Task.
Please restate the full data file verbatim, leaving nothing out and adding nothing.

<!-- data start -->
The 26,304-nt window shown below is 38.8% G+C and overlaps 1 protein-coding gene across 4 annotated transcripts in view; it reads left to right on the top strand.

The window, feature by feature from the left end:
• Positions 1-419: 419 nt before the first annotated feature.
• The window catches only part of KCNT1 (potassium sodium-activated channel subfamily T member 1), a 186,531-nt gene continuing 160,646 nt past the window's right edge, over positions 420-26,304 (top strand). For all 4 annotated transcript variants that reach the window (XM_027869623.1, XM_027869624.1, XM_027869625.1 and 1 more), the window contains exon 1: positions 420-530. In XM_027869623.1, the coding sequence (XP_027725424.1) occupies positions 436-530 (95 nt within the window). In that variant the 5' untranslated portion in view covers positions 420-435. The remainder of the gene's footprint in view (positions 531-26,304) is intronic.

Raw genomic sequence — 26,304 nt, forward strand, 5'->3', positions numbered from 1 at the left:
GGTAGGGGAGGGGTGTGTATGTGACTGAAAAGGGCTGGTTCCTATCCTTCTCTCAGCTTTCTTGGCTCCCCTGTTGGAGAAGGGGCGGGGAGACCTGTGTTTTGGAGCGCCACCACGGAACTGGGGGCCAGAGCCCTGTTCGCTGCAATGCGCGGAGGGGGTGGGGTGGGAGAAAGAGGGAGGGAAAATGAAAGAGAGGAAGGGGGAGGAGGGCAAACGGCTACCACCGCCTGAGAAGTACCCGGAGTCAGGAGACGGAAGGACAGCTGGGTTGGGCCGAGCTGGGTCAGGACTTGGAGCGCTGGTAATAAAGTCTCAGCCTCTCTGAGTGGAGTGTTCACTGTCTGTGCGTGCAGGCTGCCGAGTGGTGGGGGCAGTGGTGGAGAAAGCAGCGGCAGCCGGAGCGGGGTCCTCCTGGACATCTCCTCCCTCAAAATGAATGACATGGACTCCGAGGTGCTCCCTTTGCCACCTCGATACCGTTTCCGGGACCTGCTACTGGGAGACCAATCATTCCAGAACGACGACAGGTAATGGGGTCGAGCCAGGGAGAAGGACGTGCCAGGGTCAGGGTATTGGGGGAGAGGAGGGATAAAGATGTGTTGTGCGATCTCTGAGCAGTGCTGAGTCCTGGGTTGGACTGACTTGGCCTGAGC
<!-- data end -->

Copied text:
The 26,304-nt window shown below is 38.8% G+C and overlaps 1 protein-coding gene across 4 annotated transcripts in view; it reads left to right on the top strand.

The window, feature by feature from the left end:
• Positions 1-419: 419 nt before the first annotated feature.
• The window catches only part of KCNT1 (potassium sodium-activated channel subfamily T member 1), a 186,531-nt gene continuing 160,646 nt past the window's right edge, over positions 420-26,304 (top strand). For all 4 annotated transcript variants that reach the window (XM_027869623.1, XM_027869624.1, XM_027869625.1 and 1 more), the window contains exon 1: positions 420-530. In XM_027869623.1, the coding sequence (XP_027725424.1) occupies positions 436-530 (95 nt within the window). In that variant the 5' untranslated portion in view covers positions 420-435. The remainder of the gene's footprint in view (positions 531-26,304) is intronic.

Raw genomic sequence — 26,304 nt, forward strand, 5'->3', positions numbered from 1 at the left:
GGTAGGGGAGGGGTGTGTATGTGACTGAAAAGGGCTGGTTCCTATCCTTCTCTCAGCTTTCTTGGCTCCCCTGTTGGAGAAGGGGCGGGGAGACCTGTGTTTTGGAGCGCCACCACGGAACTGGGGGCCAGAGCCCTGTTCGCTGCAATGCGCGGAGGGGGTGGGGTGGGAGAAAGAGGGAGGGAAAATGAAAGAGAGGAAGGGGGAGGAGGGCAAACGGCTACCACCGCCTGAGAAGTACCCGGAGTCAGGAGACGGAAGGACAGCTGGGTTGGGCCGAGCTGGGTCAGGACTTGGAGCGCTGGTAATAAAGTCTCAGCCTCTCTGAGTGGAGTGTTCACTGTCTGTGCGTGCAGGCTGCCGAGTGGTGGGGGCAGTGGTGGAGAAAGCAGCGGCAGCCGGAGCGGGGTCCTCCTGGACATCTCCTCCCTCAAAATGAATGACATGGACTCCGAGGTGCTCCCTTTGCCACCTCGATACCGTTTCCGGGACCTGCTACTGGGAGACCAATCATTCCAGAACGACGACAGGTAATGGGGTCGAGCCAGGGAGAAGGACGTGCCAGGGTCAGGGTATTGGGGGAGAGGAGGGATAAAGATGTGTTGTGCGATCTCTGAGCAGTGCTGAGTCCTGGGTTGGACTGACTTGGCCTGAGC